The Oranjezicht City Farm (OZCF) is an educational non-profit project in Cape Town, South Africa, celebrating local food, culture and community through urban agriculture. It is part of the SA Urban Food & Farming Trust, which works through food and farming to strengthen South Africa’s urban communities and the ecosystems that sustain them.
Established in 2012, OZCF has become a well-known 0.25ha community food garden on a heritage site on the slopes of Table Mountain, and the most widely recognised project of the SAUFF Trust to date. OZCF runs a broad range of educational programmes for all ages and interests from workshops to internships, mentoring to hands-on-learning-by-doing with school groups. It is also a site for innovation, developing volunteer programmes, produce box schemes, allotment rentals, household food waste composting, raised bed design and cultivation methods, food forestry, community events and water-wise gardening practices that are shared and utilised at other suitable sites and projects. The OZCF Market was also established as part of the growth of the Oranjezicht City Farm, and since December 2017 has operated as an independent legal entity.
OZCF has over 60 000 followers on social media, has published two books, benefits from over 10 000 hours per annum in volunteer time, and is recognised as a leading voice in the urban farming movement in South Africa. The lessons learned and insights from establishing OZCF have informed the direction of the SAUFF Trust and given life to the further projects it has undertaken.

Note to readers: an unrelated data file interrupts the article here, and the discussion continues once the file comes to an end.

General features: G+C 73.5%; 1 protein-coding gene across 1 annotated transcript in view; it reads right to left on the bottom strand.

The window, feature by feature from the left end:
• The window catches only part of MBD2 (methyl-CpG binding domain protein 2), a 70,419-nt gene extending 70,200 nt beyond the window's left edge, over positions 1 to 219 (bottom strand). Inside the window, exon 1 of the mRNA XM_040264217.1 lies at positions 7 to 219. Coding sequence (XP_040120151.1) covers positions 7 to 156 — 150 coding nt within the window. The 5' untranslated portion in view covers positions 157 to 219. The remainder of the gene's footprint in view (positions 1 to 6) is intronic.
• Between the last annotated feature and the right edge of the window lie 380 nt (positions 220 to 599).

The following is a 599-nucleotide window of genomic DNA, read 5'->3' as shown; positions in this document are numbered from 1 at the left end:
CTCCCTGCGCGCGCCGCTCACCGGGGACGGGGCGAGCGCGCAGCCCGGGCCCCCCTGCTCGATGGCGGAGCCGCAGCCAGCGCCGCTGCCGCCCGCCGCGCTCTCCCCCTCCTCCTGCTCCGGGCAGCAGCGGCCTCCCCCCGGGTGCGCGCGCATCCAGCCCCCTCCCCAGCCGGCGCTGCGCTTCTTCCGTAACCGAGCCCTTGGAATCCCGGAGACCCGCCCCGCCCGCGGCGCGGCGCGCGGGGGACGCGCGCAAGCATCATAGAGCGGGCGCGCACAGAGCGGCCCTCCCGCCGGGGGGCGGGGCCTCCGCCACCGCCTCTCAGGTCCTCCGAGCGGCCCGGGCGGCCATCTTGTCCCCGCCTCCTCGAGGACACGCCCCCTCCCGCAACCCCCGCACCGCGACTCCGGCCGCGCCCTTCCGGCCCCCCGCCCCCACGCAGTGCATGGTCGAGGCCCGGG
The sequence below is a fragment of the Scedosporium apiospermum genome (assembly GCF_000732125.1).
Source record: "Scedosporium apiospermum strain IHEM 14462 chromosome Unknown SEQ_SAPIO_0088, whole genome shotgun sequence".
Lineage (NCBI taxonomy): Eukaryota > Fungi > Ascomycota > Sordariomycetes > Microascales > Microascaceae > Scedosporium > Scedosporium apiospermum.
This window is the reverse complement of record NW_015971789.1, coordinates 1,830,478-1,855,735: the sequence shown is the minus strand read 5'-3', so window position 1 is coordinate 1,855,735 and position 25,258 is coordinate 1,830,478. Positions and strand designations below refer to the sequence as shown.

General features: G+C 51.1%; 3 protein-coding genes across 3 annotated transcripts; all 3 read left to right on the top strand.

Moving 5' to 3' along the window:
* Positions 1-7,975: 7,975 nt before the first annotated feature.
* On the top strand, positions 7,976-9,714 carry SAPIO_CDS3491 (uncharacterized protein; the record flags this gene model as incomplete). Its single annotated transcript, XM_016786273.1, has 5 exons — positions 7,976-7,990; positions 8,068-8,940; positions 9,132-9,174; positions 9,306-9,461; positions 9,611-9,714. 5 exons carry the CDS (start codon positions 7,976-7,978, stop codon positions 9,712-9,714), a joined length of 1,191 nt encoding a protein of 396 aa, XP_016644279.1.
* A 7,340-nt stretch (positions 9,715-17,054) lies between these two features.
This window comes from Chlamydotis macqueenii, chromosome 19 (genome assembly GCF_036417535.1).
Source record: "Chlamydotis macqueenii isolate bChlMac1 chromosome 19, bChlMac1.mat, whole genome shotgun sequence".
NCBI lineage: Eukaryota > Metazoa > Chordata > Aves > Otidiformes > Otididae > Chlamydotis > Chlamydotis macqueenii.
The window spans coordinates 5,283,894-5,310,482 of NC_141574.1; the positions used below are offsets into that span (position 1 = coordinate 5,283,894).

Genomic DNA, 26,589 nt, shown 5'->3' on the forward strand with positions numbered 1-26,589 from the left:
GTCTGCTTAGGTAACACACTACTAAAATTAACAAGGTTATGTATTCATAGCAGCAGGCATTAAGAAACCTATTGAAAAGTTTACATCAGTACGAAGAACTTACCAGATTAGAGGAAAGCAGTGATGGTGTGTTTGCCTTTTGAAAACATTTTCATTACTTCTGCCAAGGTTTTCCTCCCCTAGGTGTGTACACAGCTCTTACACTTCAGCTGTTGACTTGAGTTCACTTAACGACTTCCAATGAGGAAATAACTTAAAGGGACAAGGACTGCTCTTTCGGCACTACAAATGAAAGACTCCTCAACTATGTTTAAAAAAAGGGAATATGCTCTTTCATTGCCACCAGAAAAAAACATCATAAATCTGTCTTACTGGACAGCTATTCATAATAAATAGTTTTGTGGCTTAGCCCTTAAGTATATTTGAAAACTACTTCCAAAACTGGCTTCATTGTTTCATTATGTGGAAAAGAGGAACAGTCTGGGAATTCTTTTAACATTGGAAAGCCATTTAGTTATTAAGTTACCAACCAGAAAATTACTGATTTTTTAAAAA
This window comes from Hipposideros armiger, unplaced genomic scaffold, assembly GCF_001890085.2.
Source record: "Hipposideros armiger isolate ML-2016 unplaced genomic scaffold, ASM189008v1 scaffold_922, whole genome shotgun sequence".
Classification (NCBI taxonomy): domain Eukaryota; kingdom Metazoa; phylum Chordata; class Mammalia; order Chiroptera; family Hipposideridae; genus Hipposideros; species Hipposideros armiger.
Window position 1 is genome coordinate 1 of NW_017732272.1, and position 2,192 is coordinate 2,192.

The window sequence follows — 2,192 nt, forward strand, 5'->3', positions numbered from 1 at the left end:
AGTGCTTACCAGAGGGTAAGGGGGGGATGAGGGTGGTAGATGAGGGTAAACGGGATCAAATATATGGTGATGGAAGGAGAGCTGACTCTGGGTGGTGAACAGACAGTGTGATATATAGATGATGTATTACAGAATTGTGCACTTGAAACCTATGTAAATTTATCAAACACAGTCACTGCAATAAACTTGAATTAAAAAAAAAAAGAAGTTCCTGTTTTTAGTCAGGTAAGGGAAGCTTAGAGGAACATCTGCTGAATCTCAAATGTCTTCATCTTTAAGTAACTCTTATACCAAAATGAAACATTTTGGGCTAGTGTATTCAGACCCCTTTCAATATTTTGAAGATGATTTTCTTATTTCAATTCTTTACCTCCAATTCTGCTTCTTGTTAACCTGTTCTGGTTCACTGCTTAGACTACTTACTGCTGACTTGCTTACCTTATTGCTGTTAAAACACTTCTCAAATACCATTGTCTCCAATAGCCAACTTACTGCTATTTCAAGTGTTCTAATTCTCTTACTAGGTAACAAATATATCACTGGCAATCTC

History of the site
The site for the Oranjezicht City Farm is located next to the corner of Sidmouth Avenue and Upper Orange Street, Oranjezicht, adjacent to Homestead Park. Previously a bowling green constructed in the 1950s and unused for decades, this site comprises part of the original farm, ‘Oranje Zigt’, established in 1709, and which became the largest farm in the Upper Table Valley in the 19th century. Fed by a cluster of springs that provided perennial fresh water to Khoekhoen pastoralists as well as to sailors and the Company’s Gardens from the 17th century, this farm grew vegetables and fruit that fed the growing settlement and colony and supplied passing ships with essential produce to the turn of the 20th century. Swallowed by urban expansion, the productive farmlands were converted to a housing syndicate in 1901 and the original homestead standing on the site was demolished in 1957 to construct a bowling green, which fell into disuse and neglect in recent decades